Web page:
Farm life: Creek vs. bridge

Cindy ArpPowell

There’s a small creek on our farm. It’s usually charming, filled with water striders, crawdads, and believe it or not, tiny small-mouth bass. Through the years we’ve had several bridges crossing the creek – anything from a couple of planks to pretty little things lovingly crafted. It all works fine until there’s a storm, after which the pretty little things float down to the next farm, generally in pieces.

When our younger son, Jesse, was in elementary school, he rode the bus home daily. The bus let him off directly at our driveway, a good thing because as a teacher I was always a little later than he was coming home. All was well until the bus route changed and the driver let several kids off at a stop down the road. A neighbor shepherded the kids across the busy country road, but that still left Jesse walking on the side of the road all the way up to our driveway.

To avoid the road, Jesse would cross a neighbor’s field, turn left and come onto our property at the far side of the creek. He could cross the water there and be in our backyard.

With a creek that could be high, we needed a stable bridge. Dan to the rescue with bridge beams and heavy planks, intent on building a bridge to accommodate not only Jesse, but our tractor.

By now it was winter, and parts of the creek were frozen. Part of this building project required Dan to straddle a portion of the bridge. He was hammering away when he lost his balance, executed a slow-motion fall and landed on his back in the creek. After lying there a minute, and deciding he wasn’t dead, he limped his way back up to the house.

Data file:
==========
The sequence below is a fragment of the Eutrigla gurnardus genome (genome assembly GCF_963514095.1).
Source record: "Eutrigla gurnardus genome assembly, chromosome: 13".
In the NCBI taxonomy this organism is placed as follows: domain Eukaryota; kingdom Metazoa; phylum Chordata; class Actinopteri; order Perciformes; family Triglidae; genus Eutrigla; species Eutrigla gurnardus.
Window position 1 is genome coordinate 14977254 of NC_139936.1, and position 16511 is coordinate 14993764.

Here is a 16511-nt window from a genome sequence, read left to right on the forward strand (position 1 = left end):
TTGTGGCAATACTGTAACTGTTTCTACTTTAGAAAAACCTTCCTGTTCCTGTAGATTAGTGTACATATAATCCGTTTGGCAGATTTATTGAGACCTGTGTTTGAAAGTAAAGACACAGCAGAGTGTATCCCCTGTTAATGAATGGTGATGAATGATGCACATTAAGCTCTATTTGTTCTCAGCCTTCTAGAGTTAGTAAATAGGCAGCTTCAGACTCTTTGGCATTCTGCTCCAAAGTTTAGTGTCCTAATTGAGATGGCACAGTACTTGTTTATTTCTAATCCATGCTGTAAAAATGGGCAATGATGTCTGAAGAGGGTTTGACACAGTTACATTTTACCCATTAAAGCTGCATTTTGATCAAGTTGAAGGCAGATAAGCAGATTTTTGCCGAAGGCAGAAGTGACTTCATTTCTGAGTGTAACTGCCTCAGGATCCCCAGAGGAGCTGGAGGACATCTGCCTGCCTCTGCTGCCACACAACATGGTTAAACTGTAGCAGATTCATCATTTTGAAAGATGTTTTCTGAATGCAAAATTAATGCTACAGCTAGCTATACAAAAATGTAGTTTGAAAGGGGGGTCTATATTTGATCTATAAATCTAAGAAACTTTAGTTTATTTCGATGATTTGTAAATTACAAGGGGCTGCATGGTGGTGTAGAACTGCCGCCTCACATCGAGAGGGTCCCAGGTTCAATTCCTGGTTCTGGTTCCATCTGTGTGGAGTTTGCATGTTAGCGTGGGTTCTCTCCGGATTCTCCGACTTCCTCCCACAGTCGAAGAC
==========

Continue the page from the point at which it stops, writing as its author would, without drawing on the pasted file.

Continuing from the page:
Soon afterwards, a determined Dan finished the bridge. It was and is a strong, sturdy, built-to-last bridge.

I have faith in Dan’s building abilities, but God’s had several renovations plans for the creek. We’ve had floods; we’ve had creek re-routings caused by erosion; and during last week’s storm, God sent in a demolition team.

Rain and wind, accompanied by continuous lightning and thunder, took down three trees by the bridge, a large troublesome stump and several logs we’ve been meaning to move. It’s all rather exciting in a sigh-inducing sort of way. I’m happy about the missing stump and logs. I’m very happy that the bridge still holds, but I see a future of tree clearing around the bridge.

During the pandemic many felt fenced in and bored. Forced to slow down, unable to fulfill some of what felt like necessary obligations, farm life rarely left us bored. We had a bridge to watch, blue herons to chase off, and myriads of other projects to maintain or start. There are exciting doings in Cindyville and DanLand. Stay tuned!

Cindy Arp | hiker, reader, nana to the world’s best grandson and eternally curious.


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